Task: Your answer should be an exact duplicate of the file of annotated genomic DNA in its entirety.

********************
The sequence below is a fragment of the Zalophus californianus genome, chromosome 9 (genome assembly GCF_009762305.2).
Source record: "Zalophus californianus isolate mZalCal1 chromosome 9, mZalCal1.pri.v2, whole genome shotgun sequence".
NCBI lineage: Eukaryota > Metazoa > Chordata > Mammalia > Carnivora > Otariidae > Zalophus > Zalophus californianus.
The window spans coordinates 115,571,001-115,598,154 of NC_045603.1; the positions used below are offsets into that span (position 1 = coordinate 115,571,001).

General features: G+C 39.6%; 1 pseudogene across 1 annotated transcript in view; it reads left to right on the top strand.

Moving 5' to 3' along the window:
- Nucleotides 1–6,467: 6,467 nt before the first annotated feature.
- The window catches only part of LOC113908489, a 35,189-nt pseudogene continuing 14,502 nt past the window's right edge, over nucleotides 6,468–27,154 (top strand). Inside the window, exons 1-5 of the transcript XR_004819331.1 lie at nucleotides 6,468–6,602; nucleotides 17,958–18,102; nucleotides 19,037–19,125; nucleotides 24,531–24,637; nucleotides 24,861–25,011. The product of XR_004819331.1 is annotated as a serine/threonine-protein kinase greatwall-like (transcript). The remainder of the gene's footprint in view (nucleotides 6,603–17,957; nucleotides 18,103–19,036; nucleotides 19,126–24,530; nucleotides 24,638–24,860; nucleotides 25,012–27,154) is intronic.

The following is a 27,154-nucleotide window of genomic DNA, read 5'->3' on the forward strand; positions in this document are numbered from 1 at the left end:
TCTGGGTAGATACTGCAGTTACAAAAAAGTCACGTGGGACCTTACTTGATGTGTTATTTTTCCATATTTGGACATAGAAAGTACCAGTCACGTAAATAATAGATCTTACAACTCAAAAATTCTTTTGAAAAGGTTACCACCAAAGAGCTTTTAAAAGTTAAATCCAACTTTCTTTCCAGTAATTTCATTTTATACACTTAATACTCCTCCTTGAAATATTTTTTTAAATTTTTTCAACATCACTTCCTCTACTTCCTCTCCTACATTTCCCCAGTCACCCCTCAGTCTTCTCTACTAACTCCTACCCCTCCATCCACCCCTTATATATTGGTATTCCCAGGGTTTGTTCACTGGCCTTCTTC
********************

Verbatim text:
The sequence below is a fragment of the Zalophus californianus genome, chromosome 9 (genome assembly GCF_009762305.2).
Source record: "Zalophus californianus isolate mZalCal1 chromosome 9, mZalCal1.pri.v2, whole genome shotgun sequence".
NCBI lineage: Eukaryota > Metazoa > Chordata > Mammalia > Carnivora > Otariidae > Zalophus > Zalophus californianus.
The window spans coordinates 115,571,001-115,598,154 of NC_045603.1; the positions used below are offsets into that span (position 1 = coordinate 115,571,001).

General features: G+C 39.6%; 1 pseudogene across 1 annotated transcript in view; it reads left to right on the top strand.

Moving 5' to 3' along the window:
- Nucleotides 1–6,467: 6,467 nt before the first annotated feature.
- The window catches only part of LOC113908489, a 35,189-nt pseudogene continuing 14,502 nt past the window's right edge, over nucleotides 6,468–27,154 (top strand). Inside the window, exons 1-5 of the transcript XR_004819331.1 lie at nucleotides 6,468–6,602; nucleotides 17,958–18,102; nucleotides 19,037–19,125; nucleotides 24,531–24,637; nucleotides 24,861–25,011. The product of XR_004819331.1 is annotated as a serine/threonine-protein kinase greatwall-like (transcript). The remainder of the gene's footprint in view (nucleotides 6,603–17,957; nucleotides 18,103–19,036; nucleotides 19,126–24,530; nucleotides 24,638–24,860; nucleotides 25,012–27,154) is intronic.

The following is a 27,154-nucleotide window of genomic DNA, read 5'->3' on the forward strand; positions in this document are numbered from 1 at the left end:
TCTGGGTAGATACTGCAGTTACAAAAAAGTCACGTGGGACCTTACTTGATGTGTTATTTTTCCATATTTGGACATAGAAAGTACCAGTCACGTAAATAATAGATCTTACAACTCAAAAATTCTTTTGAAAAGGTTACCACCAAAGAGCTTTTAAAAGTTAAATCCAACTTTCTTTCCAGTAATTTCATTTTATACACTTAATACTCCTCCTTGAAATATTTTTTTAAATTTTTTCAACATCACTTCCTCTACTTCCTCTCCTACATTTCCCCAGTCACCCCTCAGTCTTCTCTACTAACTCCTACCCCTCCATCCACCCCTTATATATTGGTATTCCCAGGGTTTGTTCACTGGCCTTCTTC